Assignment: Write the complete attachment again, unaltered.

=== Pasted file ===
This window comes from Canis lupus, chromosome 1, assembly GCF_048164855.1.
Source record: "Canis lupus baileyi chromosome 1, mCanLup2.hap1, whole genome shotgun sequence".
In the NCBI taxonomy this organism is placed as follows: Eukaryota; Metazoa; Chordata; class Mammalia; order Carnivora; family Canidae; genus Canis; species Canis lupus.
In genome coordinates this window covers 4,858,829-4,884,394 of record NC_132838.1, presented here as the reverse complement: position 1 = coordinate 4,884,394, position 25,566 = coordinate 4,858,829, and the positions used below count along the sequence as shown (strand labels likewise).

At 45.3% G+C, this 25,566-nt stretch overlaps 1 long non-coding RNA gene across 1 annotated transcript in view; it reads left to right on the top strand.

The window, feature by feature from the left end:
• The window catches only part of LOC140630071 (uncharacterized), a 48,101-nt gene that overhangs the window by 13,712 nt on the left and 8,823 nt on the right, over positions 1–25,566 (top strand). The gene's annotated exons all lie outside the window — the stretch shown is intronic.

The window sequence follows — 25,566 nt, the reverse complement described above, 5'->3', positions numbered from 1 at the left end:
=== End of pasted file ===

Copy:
This window comes from Canis lupus, chromosome 1, assembly GCF_048164855.1.
Source record: "Canis lupus baileyi chromosome 1, mCanLup2.hap1, whole genome shotgun sequence".
In the NCBI taxonomy this organism is placed as follows: Eukaryota; Metazoa; Chordata; class Mammalia; order Carnivora; family Canidae; genus Canis; species Canis lupus.
In genome coordinates this window covers 4,858,829-4,884,394 of record NC_132838.1, presented here as the reverse complement: position 1 = coordinate 4,884,394, position 25,566 = coordinate 4,858,829, and the positions used below count along the sequence as shown (strand labels likewise).

At 45.3% G+C, this 25,566-nt stretch overlaps 1 long non-coding RNA gene across 1 annotated transcript in view; it reads left to right on the top strand.

The window, feature by feature from the left end:
• The window catches only part of LOC140630071 (uncharacterized), a 48,101-nt gene that overhangs the window by 13,712 nt on the left and 8,823 nt on the right, over positions 1–25,566 (top strand). The gene's annotated exons all lie outside the window — the stretch shown is intronic.

The window sequence follows — 25,566 nt, the reverse complement described above, 5'->3', positions numbered from 1 at the left end: